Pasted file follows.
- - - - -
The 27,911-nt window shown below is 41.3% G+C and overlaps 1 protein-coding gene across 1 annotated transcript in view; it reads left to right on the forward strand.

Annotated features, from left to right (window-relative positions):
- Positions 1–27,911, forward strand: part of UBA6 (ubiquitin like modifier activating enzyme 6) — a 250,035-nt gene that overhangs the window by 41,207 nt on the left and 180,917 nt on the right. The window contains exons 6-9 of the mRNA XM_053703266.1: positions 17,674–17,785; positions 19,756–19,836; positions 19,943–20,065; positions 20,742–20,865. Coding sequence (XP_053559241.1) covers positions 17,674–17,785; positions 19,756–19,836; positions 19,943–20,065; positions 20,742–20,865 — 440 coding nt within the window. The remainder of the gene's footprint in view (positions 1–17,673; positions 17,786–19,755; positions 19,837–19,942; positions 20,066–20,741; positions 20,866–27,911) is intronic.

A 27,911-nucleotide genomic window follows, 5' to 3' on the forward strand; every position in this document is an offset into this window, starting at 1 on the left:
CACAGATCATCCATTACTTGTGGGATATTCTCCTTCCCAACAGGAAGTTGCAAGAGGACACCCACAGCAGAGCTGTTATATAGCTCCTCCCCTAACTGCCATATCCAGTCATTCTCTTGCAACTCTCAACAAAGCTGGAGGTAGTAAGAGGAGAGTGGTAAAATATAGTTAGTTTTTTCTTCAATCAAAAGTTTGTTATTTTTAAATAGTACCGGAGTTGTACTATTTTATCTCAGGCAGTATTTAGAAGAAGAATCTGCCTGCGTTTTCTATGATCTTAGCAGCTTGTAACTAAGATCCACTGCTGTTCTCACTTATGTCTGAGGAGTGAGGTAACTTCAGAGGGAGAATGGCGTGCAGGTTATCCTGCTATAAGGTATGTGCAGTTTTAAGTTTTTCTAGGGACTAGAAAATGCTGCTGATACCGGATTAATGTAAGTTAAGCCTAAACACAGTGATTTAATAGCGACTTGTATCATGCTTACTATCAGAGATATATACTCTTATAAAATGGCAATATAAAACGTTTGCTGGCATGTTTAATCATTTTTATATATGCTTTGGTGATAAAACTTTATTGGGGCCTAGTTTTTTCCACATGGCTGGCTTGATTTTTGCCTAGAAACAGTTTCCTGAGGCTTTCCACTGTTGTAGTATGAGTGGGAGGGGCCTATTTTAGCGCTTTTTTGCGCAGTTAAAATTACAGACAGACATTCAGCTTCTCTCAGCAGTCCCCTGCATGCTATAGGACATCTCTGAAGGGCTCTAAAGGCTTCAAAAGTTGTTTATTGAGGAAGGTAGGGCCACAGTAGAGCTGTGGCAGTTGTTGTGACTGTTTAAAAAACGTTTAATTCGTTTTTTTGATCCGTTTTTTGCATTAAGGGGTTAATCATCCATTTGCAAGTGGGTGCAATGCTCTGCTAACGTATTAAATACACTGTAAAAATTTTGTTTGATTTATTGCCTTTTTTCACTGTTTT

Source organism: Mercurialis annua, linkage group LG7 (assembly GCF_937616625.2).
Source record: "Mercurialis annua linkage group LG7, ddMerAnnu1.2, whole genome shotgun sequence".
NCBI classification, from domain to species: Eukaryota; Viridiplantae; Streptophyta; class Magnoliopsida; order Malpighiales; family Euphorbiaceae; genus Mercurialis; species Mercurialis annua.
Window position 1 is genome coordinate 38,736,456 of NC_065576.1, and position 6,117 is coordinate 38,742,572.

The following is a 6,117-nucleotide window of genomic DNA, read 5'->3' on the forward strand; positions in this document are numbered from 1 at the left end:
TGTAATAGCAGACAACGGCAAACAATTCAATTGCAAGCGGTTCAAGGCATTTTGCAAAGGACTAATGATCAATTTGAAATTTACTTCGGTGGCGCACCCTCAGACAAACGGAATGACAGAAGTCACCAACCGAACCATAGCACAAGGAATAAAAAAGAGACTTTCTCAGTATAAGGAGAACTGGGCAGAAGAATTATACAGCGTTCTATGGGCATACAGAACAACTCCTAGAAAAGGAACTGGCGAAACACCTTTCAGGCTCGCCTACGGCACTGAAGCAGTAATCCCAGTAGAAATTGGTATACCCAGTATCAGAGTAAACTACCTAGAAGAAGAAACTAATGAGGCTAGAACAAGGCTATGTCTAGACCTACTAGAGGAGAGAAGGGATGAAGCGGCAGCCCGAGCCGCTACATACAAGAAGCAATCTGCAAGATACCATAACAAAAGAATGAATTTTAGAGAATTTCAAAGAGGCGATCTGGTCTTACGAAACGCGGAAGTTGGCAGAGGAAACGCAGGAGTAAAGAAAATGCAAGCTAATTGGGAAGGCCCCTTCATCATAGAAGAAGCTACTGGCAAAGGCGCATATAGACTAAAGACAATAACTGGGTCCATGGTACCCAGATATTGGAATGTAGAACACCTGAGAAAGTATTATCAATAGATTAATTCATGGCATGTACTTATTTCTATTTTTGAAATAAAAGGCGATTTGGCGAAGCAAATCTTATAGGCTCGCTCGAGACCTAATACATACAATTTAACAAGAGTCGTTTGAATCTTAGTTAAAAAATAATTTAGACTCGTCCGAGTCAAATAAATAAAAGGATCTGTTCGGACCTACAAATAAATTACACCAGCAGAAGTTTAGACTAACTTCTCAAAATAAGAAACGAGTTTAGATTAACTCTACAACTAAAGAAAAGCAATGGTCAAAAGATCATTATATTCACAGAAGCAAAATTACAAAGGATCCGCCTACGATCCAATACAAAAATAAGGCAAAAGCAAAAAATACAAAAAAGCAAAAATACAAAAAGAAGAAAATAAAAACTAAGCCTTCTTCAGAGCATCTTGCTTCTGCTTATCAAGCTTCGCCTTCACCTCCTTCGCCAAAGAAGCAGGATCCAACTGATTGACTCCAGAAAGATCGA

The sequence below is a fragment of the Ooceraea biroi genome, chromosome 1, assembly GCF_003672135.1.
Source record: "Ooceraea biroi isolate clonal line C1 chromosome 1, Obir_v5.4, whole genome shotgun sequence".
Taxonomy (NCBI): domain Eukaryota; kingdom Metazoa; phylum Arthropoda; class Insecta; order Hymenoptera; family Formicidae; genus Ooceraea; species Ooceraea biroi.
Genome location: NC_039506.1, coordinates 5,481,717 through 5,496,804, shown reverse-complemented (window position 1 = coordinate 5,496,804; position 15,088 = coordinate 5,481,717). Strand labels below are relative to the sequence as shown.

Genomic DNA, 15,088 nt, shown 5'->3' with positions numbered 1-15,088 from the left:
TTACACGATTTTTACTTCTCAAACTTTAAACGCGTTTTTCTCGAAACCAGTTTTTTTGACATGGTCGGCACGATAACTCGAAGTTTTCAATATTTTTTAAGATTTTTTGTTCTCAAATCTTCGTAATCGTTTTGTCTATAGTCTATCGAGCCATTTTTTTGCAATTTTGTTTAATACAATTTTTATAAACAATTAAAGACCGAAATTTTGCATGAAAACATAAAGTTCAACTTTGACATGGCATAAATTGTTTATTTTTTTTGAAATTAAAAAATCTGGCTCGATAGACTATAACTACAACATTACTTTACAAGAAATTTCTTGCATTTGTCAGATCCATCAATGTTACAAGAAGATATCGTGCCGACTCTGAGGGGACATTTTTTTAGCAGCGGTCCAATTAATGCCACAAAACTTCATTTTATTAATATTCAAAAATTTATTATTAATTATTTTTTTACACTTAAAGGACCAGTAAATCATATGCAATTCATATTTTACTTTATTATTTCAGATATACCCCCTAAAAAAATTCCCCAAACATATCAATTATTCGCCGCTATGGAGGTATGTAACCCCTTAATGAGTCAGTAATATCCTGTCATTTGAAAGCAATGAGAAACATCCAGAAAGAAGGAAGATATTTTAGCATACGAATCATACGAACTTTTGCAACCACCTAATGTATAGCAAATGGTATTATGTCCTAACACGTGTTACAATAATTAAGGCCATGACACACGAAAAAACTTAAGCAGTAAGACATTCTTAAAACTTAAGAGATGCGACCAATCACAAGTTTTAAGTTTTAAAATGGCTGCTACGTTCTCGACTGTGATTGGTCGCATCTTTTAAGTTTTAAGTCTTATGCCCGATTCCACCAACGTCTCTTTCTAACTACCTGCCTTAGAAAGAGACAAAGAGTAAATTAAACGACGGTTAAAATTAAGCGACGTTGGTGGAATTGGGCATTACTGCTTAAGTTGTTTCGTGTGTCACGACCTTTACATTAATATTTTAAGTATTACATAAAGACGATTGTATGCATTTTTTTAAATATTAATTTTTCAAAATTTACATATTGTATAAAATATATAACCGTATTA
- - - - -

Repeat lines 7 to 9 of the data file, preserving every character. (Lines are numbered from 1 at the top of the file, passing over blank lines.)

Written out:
Source record: "Mercurialis annua linkage group LG7, ddMerAnnu1.2, whole genome shotgun sequence".
NCBI classification, from domain to species: Eukaryota; Viridiplantae; Streptophyta; class Magnoliopsida; order Malpighiales; family Euphorbiaceae; genus Mercurialis; species Mercurialis annua.
Window position 1 is genome coordinate 38,736,456 of NC_065576.1, and position 6,117 is coordinate 38,742,572.